Additionally, students want “someone who is trained to listen,” “role models [who] discourage us from using,” and “people available who have shared the same experience.” Grieving students suggest educators and other adults “share experiences about when [they] lost somebody, and how [they] got through it,” and “activities to honor someone I’ve lost.” They list things like remembrance activities, therapy, one-to-one counseling, and animal therapy that would be helpful. Students confronting complex issues recommend the use of advocacy groups that promoted assertiveness, self-esteem, positive body image, and empowerment with “open and louder support from staff.”
By freeing students from punishment and judgment and providing them with mentors and structured support activities, the final task in implementing wraparound services involves school officials taking empathetic measures. One student said it quite well: “I wish those who love, support, and encourage us could understand how important their support is to us.”
When a school seeks to support the development of the whole child, they must create relevant and responsive services that are focused and informed by students. Schools that have involved students in program design related to student-identified barriers have launched innovative, impactful programming.
- One inner-city school started a grief support group, altered how they responded to student death(s), began hosting remembrance activities to heighten sensitivity to grieving students, and increased teacher education regarding the impact of a loss to a teen.
- Another school expanded its programming to build healthy relationships by partnering with public health programs to offer an after-school course focused on sexuality, sexual activity, and harm reduction. Students had to have parent permission to participate and be at least 16 years of age.
- Several schools have rewritten policies and offset suspension days for students participating in services such as anger management support groups, peer mediation and conflict resolution, or participating in mentoring sessions with an adult in recovery.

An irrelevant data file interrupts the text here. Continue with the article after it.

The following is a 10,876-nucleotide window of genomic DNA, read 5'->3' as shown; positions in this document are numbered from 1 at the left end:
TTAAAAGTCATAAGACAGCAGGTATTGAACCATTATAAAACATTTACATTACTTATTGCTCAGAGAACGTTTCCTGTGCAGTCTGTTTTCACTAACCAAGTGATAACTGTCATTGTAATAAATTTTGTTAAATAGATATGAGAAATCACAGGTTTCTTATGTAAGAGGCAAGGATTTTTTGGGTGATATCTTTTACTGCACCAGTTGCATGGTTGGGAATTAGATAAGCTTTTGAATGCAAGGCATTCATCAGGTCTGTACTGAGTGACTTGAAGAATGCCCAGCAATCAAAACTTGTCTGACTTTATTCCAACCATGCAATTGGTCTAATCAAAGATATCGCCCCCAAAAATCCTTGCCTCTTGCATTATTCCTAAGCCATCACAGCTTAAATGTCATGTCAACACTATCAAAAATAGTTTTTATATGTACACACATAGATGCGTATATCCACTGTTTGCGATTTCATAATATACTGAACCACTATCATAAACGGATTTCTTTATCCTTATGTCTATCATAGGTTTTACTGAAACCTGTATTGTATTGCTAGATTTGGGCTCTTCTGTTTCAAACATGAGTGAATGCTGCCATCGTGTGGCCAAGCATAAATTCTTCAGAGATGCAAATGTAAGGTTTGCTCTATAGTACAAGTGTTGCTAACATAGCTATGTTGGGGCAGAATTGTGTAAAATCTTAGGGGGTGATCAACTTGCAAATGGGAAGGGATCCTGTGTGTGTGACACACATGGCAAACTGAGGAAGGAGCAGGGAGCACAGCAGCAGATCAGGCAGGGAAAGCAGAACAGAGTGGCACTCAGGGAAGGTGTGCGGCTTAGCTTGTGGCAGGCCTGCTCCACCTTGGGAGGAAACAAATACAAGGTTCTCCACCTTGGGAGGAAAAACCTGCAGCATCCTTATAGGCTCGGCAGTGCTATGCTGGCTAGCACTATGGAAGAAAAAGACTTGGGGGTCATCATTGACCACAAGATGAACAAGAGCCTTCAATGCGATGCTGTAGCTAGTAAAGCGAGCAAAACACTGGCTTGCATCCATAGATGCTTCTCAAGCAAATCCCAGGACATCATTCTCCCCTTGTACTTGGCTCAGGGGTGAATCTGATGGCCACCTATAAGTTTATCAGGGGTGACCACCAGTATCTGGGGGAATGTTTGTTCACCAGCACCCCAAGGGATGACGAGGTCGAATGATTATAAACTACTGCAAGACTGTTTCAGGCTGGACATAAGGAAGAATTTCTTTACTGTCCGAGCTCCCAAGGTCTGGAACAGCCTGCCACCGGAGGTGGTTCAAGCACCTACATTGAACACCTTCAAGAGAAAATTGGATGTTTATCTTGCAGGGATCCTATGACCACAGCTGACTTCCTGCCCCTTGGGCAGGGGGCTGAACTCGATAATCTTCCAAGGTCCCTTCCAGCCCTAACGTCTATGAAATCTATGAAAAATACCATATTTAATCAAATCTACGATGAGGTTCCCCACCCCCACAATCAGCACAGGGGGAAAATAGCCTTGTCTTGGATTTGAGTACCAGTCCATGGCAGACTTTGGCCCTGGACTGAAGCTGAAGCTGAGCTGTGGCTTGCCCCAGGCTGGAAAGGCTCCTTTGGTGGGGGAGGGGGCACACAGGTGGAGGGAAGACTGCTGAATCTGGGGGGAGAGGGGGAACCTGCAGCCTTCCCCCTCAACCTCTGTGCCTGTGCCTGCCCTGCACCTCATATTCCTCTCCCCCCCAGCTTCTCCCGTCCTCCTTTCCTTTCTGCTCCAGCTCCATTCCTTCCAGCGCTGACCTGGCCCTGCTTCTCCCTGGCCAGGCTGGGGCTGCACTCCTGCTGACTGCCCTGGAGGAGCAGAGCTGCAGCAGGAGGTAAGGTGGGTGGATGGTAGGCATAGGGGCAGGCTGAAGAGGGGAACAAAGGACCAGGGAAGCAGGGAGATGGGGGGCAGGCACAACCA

- One school committed to addressing substance use and recovery by introducing a recovery-informed prevention curriculum beginning in the elementary grades. The same school district incorporated the Screening, Brief Intervention, and Referral to Treatment tool as a universal screener in their health classes and partnered with their local college/university’s association for young adults in recovery.
- Some schools have responded to student requests for wellness programming and animal therapy by using therapy and service dogs in their counseling areas and adding yoga, meditation, and tai chi to their physical education options.
These are challenging times. To be certain, our students are facing all these realities as well. Still, there is cause for optimism and hope. Schools can be protective factors for children, and our students have the ability, insight, and creativity to help us navigate our path forward.
Leigh Colburn is co-founder of The Centergy Project and a former principal, educational consultant, and author. Taylor Norman is an assistant professor in the College of Education at Georgia Southern University in Statesboro, GA, and co-chair of the National Youth-at-Risk Conference. Alisa Leckie is the assistant dean for Partnerships and Outreach and an associate professor in the College of Education at Georgia Southern University. She is a co-chair of the National Youth-at-Risk Conference.
Sidebar: Building RanksTM Connections
Intentionally provide opportunities for student voice and leadership to shape decisions, such as through a student council, a seat on key leadership teams, or freedom to direct school projects and activities. Steps and additional actions to intentionally provide opportunities for student voice and leadership:
- Develop formal leadership opportunities for youth, such as student councils, student involvement teams, or student representatives on other committees that can have input into school decision making.
- Seek ways to acknowledge and empower informal leaders.
- Survey or conduct focus groups of students to determine whether their needs and interests are represented by the school’s academic and extracurricular offerings.
- Ensure that all students, not just expected student voices, are heard and participate in leadership roles.
Student-centeredness is part of the Building Culture domain of Building Ranks.